Letters of Intent received in 2020

LoI 2022-2134
Stellar Rotation - The Portrait Revealed by Space Missions

Date: 5 December 2022 to 9 December 2022
Location: Natal, Brazil
Contact: José Renan De Medeiros (renan@fisica.ufrn.br)
Coordinating division: Division G Stars and Stellar Physics
Other divisions:
Co-Chairs of SOC: José Renan de Medeiros (Federal University of Rio Grande do Norte)
Georges Meynet (University of Geneva)
Patrick de Laverny (Côte D'Azur Observatory)
Co-Chairs of LOC: José Renan de Medeiros (Federal University of Rio Grande do Norte)
Bruno Leonardo Canto Martins (Federal University of Rio Grande do Norte)
Eduardo Janot Pacheco (University of São Paulo)

 

Topics

- OBSERVATIONS OF ROTATING STARS: THE ROYAL ROUTE FROM SPACE MISSIONS
- ROTATION, SOLAR AND STELLAR PHYSICS
- ROTATION, MAGNETIC FIELD AND CHEMICAL ABUNDANCES
- ROTATION CONTROLLING THE STAR LIFE
- IMPACT OF ROTATION FOR THE EXOPLNETOLOGY
- MODELING ROTATING STARS
- THE EVOLUTION OF ROTATING STARS
- FINAL STAGES AND NUCLEOSYNTHESIS

 

Rationale

Rotation is a fundamental observable in stellar astrophysics, driving strongly the life of stars, providing important constraints for models of angular momentum evolution and valuable information on the behavior of different stellar properties, including magnetic activity, chemical abundances and multiplicity. In spite of such a fundamental role its development is rather slow. For instance, most of our knowledge on the behavior of stellar rotation, prior to 2000, cames from pioneering works carried out along the 2nd half of the past century. Of course, only projected rotational velocity could be measured by these previous studies, but there are strong there strong evidences that this parameter is largely governed by the efficiency of the transport of angular momentum inside the stars. From Oto Struve, S. Huang and colleagues to M. Mayor and co-workers we find now in the literature measurements of projected rotational velocity for thousands of stars, composing homogeneous samples in different regions of the HR Diagram. From these data emerged important relationships between rotation and metallicity, abundance anomalies, chromospheric and coronal activity, tidal Interaction in close binaries, as well as solid constraints for modeling rotating stars, in addition to a portrait of the distribution of rotation and its dependence on stellar age.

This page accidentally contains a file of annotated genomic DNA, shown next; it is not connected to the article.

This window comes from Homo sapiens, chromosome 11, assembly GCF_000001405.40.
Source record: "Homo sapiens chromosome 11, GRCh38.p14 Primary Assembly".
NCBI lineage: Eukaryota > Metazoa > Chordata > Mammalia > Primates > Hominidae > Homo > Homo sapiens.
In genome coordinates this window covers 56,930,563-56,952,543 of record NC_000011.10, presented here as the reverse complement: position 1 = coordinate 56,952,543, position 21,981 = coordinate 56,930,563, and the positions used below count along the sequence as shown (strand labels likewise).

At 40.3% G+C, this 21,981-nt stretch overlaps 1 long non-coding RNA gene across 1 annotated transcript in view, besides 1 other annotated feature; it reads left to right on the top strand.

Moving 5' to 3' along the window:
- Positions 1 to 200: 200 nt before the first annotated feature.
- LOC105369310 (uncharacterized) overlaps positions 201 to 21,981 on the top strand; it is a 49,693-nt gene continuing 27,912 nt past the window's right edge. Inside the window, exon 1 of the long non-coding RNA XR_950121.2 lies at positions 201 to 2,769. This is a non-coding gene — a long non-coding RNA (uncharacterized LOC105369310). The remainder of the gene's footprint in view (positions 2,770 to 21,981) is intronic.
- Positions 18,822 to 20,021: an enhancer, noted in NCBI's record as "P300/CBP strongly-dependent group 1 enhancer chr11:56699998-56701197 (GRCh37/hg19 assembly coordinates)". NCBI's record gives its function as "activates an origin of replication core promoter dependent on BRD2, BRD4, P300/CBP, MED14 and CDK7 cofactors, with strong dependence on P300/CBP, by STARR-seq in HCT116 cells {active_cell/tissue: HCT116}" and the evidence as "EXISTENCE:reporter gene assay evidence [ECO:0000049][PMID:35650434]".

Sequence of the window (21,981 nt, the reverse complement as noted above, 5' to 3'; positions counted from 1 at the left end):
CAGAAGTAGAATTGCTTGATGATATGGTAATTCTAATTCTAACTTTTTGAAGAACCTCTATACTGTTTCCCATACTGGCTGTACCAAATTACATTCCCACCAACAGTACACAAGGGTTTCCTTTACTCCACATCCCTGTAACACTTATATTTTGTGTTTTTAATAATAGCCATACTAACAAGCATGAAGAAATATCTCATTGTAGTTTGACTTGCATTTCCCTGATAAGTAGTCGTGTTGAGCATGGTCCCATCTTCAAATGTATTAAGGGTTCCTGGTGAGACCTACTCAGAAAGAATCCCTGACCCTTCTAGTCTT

The advent of space missions like CoRoT, Kepler and GAIA, and more recently TESS seems to bring new brushes and paints for drawing an even more complete portrait of stellar rotation. From 2006 to date, tens of thousands of rotation periods were produced by different teams, including J. R. De Medeiros and co-workers at Federal University of Rio Grande do Norte in Natal, T. Mazeh and colleagues at Tel Aviv University, G. Basri at California University, Berkeley, T. Reinhold and colleagues at Max-Planck-Institut fur Sonnensystemforschung, T. Ceillier at the University of Paris-Saclay, M. B. Nielsen at Birmingham University, J. R. A. Devenport at Western Washington University and L. Balona at South African Astronomical Observatory. These missions are also revealing the mysteries of the stellar interiors based on studies of differential rotation and asteroseismology as, for example, those conducted by T. Reinhold and co-workers, at Max-Planck-Institut fur Sonnensystemforschung, and C. Aerts and colleagues at the Instituut voor Sterrenkunde at Leuven, respectively.

In view of this new picture, it seems a good time for an IAU Symposium in Stellar Rotation, to discuss in large and in depth the revolutionary data emerging from the referred space missions, including a solid comparison between observations and theory. Of course, it urges to discuss also what is not yet revealed by the present day observations. Let us underline that in the last 50 years there have been only two IAU meetings fully dedicated to Stellar Rotation: the IAU colloquium 4, held at the Ohio State University, at Columbus, in 1969, and the IAU Symposium 215, held at Cancun, in 2002.